Failure is Like Education: It’s What You Do After That Matters

Failure is a lot like education, and success is often a complicated mess. Let's take a second to unpack success a bit. I say that it's a complicated mess because the equation for success looks something like: success = skill + hard work + grit + timing + LUCK. More often than not, the reason something works is a combination of all these things, and the one element that is always hard to tease out is luck. (Stay tuned for a future blog post about the luck element, but if you can't wait, I suggest you take a look at this article by Forbes).

On the other hand, failure is much more concrete. We tried X and it didn’t work. We gave Y a shot and didn’t get the results we hoped for. These events can help you start to separate what works from what doesn’t, and then spend time focusing on the things that do. This sort of trial by fire is, in fact, the best education you can get.

It doesn’t matter where you went to school or what project you worked on- education means almost nothing if you don’t do something with it. Take college, for example- the degree itself doesn’t actually do anything for you unless you use what you learned to step forward. Education only becomes valuable once you take what you've learned and apply it to the world around you. You have to apply for jobs using your degree, but once you find a job, the real work starts over. Then it’s time to take that learned information, combined with the new opportunity, and go forward to achieve success, which is obviously the ultimate goal!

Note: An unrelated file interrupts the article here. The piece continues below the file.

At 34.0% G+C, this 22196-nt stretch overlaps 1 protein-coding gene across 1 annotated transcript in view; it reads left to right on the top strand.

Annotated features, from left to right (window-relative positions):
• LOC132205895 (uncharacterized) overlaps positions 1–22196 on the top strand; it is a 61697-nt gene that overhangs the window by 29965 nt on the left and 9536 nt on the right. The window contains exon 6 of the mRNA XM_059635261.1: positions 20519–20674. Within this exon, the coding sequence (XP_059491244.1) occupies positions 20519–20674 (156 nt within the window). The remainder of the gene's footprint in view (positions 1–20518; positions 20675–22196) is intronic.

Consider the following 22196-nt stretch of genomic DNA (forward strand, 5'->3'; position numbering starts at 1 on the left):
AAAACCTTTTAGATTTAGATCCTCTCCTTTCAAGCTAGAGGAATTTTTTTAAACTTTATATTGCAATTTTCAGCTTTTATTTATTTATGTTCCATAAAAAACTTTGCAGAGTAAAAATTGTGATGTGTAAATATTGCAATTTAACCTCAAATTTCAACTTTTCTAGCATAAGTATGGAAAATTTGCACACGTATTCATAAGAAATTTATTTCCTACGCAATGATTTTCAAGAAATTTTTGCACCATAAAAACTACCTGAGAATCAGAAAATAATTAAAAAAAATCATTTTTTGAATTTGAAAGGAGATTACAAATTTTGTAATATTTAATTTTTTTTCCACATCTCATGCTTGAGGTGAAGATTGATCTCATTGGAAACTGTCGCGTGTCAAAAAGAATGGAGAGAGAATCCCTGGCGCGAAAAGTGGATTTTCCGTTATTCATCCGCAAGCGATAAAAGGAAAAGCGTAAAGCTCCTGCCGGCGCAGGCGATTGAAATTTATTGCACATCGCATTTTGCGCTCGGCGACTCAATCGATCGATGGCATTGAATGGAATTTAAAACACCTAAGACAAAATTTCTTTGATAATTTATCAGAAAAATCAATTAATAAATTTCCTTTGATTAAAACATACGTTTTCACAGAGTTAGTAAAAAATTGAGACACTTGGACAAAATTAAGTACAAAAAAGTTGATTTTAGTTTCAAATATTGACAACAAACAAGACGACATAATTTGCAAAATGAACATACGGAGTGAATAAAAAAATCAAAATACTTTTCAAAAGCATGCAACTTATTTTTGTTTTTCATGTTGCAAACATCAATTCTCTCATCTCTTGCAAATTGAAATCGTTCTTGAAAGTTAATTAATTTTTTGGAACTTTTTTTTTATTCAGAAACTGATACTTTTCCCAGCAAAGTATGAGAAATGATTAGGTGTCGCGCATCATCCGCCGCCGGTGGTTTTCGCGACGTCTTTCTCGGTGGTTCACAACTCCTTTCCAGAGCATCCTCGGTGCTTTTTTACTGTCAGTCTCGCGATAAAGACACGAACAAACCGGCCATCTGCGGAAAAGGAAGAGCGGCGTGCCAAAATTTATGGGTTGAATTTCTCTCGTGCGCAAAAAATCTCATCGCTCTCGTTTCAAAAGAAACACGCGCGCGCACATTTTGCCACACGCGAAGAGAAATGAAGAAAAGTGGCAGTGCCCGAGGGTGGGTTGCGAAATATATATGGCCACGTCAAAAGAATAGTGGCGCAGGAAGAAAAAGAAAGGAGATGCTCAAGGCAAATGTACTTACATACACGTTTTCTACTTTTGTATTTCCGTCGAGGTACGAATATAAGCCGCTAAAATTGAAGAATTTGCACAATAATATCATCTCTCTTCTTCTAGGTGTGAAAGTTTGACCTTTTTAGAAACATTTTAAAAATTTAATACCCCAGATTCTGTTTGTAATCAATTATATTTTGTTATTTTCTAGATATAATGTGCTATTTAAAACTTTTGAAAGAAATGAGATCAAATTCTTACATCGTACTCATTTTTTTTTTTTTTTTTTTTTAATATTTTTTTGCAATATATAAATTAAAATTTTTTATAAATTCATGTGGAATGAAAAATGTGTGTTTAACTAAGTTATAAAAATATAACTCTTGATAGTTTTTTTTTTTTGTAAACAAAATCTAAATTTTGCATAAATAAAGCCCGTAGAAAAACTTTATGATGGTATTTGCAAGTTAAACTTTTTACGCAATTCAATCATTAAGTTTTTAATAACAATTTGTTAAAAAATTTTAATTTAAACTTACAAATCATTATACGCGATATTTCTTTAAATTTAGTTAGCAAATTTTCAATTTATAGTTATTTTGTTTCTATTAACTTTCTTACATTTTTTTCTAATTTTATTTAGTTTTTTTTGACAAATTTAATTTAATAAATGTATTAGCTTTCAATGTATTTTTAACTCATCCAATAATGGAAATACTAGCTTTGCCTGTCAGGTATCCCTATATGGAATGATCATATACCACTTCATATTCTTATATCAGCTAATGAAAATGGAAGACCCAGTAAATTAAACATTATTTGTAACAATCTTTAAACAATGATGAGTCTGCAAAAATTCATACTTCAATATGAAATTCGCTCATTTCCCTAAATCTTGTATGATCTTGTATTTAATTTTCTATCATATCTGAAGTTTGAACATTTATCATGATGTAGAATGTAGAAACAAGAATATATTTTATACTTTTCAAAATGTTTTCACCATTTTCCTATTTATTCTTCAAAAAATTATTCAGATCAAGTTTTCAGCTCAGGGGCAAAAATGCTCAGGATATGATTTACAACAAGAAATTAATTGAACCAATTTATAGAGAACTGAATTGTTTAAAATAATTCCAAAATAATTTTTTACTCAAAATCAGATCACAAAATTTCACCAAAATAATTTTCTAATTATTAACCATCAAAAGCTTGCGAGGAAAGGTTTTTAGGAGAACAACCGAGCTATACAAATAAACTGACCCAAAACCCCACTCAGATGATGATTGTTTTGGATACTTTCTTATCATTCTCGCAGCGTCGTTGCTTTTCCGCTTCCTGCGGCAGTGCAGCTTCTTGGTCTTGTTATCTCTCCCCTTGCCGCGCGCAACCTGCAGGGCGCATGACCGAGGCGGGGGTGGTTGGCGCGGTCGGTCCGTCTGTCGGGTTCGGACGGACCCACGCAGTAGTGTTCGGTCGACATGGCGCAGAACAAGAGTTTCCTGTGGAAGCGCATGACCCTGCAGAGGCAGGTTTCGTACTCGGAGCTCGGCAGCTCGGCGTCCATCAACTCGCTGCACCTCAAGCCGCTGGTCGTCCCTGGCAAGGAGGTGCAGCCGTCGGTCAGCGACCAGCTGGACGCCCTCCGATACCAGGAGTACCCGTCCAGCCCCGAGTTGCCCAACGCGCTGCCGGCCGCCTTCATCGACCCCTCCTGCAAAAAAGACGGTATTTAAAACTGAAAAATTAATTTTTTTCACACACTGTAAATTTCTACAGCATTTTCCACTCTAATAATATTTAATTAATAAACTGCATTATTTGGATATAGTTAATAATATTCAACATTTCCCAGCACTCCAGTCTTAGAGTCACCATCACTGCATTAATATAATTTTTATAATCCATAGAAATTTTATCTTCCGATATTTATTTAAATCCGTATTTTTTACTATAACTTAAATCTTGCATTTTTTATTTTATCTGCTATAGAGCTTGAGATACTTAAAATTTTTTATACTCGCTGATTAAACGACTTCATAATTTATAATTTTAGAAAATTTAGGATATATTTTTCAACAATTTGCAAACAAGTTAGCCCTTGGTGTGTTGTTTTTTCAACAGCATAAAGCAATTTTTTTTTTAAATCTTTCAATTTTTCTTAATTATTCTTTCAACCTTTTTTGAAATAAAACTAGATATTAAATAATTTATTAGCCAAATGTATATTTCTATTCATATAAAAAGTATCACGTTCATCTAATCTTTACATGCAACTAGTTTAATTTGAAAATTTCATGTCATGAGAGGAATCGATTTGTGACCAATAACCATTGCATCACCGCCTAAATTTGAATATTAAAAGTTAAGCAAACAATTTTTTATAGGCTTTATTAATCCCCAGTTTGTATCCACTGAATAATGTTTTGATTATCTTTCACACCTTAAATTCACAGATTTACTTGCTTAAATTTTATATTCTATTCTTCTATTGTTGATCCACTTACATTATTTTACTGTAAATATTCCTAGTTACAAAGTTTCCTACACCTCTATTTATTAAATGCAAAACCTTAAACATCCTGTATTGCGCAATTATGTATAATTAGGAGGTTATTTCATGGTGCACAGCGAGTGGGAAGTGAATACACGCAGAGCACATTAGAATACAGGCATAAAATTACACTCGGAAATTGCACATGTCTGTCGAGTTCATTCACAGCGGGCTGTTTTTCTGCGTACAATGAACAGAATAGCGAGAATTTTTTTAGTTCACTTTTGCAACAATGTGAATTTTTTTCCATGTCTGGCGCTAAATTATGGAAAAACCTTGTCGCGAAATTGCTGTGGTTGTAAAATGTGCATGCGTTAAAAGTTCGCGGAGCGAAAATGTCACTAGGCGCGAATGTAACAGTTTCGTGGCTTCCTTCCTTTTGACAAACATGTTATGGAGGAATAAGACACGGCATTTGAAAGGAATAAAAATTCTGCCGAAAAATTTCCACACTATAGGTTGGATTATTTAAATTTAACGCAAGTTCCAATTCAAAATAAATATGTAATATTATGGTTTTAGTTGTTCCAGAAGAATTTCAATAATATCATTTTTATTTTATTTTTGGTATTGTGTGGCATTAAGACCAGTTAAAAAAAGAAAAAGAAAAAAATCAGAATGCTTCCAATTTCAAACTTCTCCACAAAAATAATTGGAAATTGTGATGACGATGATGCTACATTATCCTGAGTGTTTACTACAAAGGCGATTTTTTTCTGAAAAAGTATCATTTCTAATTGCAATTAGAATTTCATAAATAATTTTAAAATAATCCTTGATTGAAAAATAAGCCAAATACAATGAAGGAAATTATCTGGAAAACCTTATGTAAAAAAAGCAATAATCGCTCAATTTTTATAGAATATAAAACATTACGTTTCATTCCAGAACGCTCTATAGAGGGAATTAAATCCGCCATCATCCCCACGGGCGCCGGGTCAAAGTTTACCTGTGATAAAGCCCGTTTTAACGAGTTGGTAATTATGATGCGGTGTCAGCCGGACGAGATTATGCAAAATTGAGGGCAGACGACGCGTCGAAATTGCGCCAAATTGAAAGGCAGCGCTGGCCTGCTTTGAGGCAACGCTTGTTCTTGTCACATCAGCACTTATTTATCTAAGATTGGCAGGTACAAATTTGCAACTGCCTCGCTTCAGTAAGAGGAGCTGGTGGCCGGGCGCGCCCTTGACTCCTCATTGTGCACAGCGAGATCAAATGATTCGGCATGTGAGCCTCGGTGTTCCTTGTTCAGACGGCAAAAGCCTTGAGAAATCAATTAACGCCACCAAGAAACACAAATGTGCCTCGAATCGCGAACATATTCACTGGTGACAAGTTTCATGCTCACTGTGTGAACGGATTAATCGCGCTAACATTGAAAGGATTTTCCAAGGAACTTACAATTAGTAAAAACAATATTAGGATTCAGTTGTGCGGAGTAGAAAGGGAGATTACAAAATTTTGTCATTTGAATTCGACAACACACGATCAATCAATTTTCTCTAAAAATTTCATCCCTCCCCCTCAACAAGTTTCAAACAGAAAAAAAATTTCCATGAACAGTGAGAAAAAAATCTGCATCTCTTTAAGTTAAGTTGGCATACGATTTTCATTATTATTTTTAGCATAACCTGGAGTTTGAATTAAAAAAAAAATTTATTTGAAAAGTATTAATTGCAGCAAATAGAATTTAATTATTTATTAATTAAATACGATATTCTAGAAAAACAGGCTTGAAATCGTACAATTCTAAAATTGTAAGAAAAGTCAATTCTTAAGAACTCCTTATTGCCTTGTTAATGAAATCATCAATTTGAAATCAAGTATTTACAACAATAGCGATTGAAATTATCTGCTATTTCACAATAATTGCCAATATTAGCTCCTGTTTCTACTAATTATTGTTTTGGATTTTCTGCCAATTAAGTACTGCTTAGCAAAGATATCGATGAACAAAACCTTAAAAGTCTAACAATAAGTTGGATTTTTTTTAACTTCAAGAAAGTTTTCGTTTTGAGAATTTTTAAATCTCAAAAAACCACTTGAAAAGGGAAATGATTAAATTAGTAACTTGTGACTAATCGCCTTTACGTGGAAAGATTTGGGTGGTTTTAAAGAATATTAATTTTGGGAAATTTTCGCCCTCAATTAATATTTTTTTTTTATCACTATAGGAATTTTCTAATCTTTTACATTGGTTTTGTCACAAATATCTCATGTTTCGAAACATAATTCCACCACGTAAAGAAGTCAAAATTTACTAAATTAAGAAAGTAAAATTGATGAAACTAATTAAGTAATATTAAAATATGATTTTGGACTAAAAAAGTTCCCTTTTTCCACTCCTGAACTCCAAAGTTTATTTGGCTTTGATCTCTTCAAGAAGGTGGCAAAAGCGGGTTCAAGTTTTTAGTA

Failure is similar. When it comes to the startup world, failure represents a situation in your life when you spent a serious amount of time, effort, and resources trying to achieve a goal. If at the end of that experience you didn't achieve that goal, then you have failed. So what now? This is the point where it’s critical to think in terms of an education and identify all the learnings that you've gained from that experience. What was it like trying to build a team, how was it when times were good, how was it when times were bad? What was it like working on product, finding lawyers, talking with investors? The list can go on and on. What worked and what didn’t? What would you have done the same and what would you have done differently? These are the types of questions you should answer for yourself, and use to form the basis for what failure has taught you. Then you can take that learning and use it going forward.

In my personal life, as many of you know, I spent two years running Pyne, a conversation platform focused on empowering people to ask and discuss meaningful questions. We raised money, reached tens of thousands of users, but ultimately wound it down after not hitting essential growth and retention numbers. This was hard and there were many learnings from that experience that I have taken and used to help other entrepreneurs going forward. As an investor, I find that these lessons are incredibly valuable when trying to understand an early stage company and it has provided me a basis to work with founders in a unique way.

As C.S. Lewis eloquently wrote, “Failures are finger posts on the road to achievement.” In other words, to succeed, you must try; if you try there’s a chance you'll fail, and through this process you'll find success. That's why you should always make efforts in a meaningful way, making sure to track and measure results so that if an effort doesn't lead to success, you can learn from that experience and improve. I don’t mean to give off the impression that failure is good or something to be praised, just as I don’t think that someone graduating from a particular college is that interesting. What I’m looking for is evidence that a person has learned from a particular experience and that they plan to apply that knowledge towards the next challenge. It’s not about how many times you get knocked down, but rather, it’s about getting up and going forward with knowledge gained and experience to overcome the next challenge.